FAQs About Machinist Jobs And Apprenticeships


Machinists set up and operate precision metal cutting and grinding machines, lathes, milling machines, drill presses and grinders in order to cut or mold materials such as plastic and metal.

As modern machine tools are often computer-driven, a Machinist can also be involved in programming and operating high-tech equipment. Machinists make parts and do repair work, custom fabrication and mass production manufacturing.

Without the expertise of Machinists, many products we use in a variety of goods would not have the quality and safety they should have for consumers.

In addition, the job prospect for Machinists is among one of the many in demand within the skilled trades. Machinists work in the automotive, aerospace and transportation sectors, in machine shops, and for manufacturing companies, however career opportunities can be found in a number of other industries as well.

Common job titles

  • Automotive Machinist
  • General Machinist
  • Machine Tool Set-up Operator
  • Machinist
  • Machinist Apprentice
  • Maintenance Machinist

The job profile of a Machinist Technician

A Machinist’s daily activity can range from interpreting engineering blueprints and studying samples to measuring different materials from which they will create parts. A Machinist plays an integral role in the building process of new products and also operate a series of  machine tools that range from computer-controlled to precision and drilling tools.

As you can see, being a Machinist encompasses an eye for the practical while also having a bit of creativity to envision what your next creation will look like.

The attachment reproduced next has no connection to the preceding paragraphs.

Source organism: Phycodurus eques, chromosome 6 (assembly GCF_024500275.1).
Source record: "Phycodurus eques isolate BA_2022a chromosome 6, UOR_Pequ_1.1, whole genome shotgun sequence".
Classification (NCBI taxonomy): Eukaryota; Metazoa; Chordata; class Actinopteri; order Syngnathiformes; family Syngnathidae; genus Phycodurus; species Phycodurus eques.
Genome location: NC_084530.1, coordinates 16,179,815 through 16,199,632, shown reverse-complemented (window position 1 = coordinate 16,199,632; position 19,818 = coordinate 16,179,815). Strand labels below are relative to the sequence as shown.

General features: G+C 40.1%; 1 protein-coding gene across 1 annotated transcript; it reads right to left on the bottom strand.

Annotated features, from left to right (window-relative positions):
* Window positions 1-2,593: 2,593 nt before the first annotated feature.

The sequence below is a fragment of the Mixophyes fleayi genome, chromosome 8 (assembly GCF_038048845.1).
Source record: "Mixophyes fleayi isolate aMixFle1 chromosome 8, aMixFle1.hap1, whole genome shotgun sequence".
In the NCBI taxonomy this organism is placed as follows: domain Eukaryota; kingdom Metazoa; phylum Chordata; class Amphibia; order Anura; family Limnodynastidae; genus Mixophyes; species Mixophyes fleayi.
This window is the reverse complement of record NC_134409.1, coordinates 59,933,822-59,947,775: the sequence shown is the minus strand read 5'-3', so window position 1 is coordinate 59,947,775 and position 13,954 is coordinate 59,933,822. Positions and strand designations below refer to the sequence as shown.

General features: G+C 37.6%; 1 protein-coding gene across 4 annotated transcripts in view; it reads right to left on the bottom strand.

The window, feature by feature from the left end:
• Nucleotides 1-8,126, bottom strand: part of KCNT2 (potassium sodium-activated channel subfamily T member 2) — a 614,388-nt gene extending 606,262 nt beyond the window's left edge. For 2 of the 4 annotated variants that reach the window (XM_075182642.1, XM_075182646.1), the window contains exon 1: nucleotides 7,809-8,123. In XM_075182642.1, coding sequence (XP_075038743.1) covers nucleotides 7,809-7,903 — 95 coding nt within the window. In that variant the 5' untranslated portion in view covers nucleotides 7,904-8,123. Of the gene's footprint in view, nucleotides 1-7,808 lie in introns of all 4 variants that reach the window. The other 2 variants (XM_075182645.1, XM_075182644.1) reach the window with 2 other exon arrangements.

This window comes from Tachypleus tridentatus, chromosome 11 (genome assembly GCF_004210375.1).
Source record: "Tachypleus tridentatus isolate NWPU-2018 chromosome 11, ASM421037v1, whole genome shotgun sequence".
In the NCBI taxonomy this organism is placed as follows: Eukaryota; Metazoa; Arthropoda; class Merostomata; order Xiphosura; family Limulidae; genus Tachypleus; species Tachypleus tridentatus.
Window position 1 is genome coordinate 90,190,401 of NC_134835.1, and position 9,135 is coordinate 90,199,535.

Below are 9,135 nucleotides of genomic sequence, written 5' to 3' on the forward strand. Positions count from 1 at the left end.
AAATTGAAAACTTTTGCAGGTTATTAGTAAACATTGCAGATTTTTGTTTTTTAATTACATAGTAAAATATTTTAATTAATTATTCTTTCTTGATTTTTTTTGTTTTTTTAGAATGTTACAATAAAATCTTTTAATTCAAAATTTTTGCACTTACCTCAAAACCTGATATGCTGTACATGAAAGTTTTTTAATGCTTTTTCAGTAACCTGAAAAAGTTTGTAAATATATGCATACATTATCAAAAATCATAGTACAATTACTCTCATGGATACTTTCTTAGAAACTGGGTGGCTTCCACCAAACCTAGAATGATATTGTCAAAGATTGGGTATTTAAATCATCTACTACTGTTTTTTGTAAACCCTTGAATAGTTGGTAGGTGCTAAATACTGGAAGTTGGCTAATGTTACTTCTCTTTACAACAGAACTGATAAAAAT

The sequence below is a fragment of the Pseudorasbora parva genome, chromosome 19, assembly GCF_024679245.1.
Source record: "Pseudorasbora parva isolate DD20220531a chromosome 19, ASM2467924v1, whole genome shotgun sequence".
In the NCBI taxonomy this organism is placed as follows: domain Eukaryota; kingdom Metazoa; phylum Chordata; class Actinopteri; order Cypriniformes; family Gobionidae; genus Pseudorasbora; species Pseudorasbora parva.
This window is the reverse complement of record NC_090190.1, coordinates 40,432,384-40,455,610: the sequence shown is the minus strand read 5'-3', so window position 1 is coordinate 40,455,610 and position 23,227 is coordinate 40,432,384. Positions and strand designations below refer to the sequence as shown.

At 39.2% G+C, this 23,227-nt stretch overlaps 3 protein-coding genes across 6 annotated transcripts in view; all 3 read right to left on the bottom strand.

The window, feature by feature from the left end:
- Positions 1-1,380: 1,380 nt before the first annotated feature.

What skills are required?

  • Knowledge of/experience with computer numerically controlled (known as NC or CNC) machine tools as well as more traditional machining tools
  • Skills in mathematics, electronics, controls and programming, metrology and reading blueprints
  • Good manual dexterity, a sense of observation and an ability to visualize the objects to be produced
  • Principles of machine shop safety
  • Ability to select machinable metals and plastics and the machining tools and abrasives appropriate to their machining characteristics

How do I become a Machinist?

There are a number of routes you can take to become a Machinist. The completion of secondary school in combination with work experience is sufficient for some jobs, while a four-year apprenticeship program may be required for others.

For certification, having work experience that exceeds four years and completing some college-level courses is typically needed. For inter-provincial certification, four years of training and a passing grade on a Certificate of Qualification exam is required.

There are also options for obtaining trade certifications in specific fields for Machinists. For example, if you’re interested in working in the automotive sector in Ontario, you can opt to achieve an “Automotive Machinist” certificate.

Which schools offer Machinist training?

A number of colleges and technical institutions offer apprenticeship or technician programs for Machinists, including BCIT, Niagara College, NAIT, SAIT, Conestoga College and others.

For more information on apprenticeship training programs in your area, visit the website of your provincial or territorial apprenticeship office:

British Columbia | Alberta | Saskatchewan | Manitoba | Ontario | Québec | Newfoundland and Labrador | New Brunswick | Nova Scotia | Prince Edward Island | Northwest Territories | Nunavut | Yukon

Where do you go from here?

With additional training and certification, Machinists can become technical specialists, such as Tool and Die Makers, or move up the ranks to become an Inspector – someone who reviews and reports on others Machinists’ work.

Skilled Trades Week on TalentEgg featuring jobs and apprenticeships from Teck Resources, CN, SGS and Molson Coors

Photo credit: Official U.S. Navy Imagery

About the author

Laura Vazquez is a recent Political Science graduate. While at the bilingual campus of York University, Laura was exposed to journalistic experience, inspiring her to pursue writing. Laura also has experience working in the Sales industry and Not-for-Profit Sector. Aside from writing, Laura’s passions include politics, volunteering, learning languages, culture and sharing ideas or opinions with others. Get in touch with her through LinkedIn or Twitter at @lauravazval.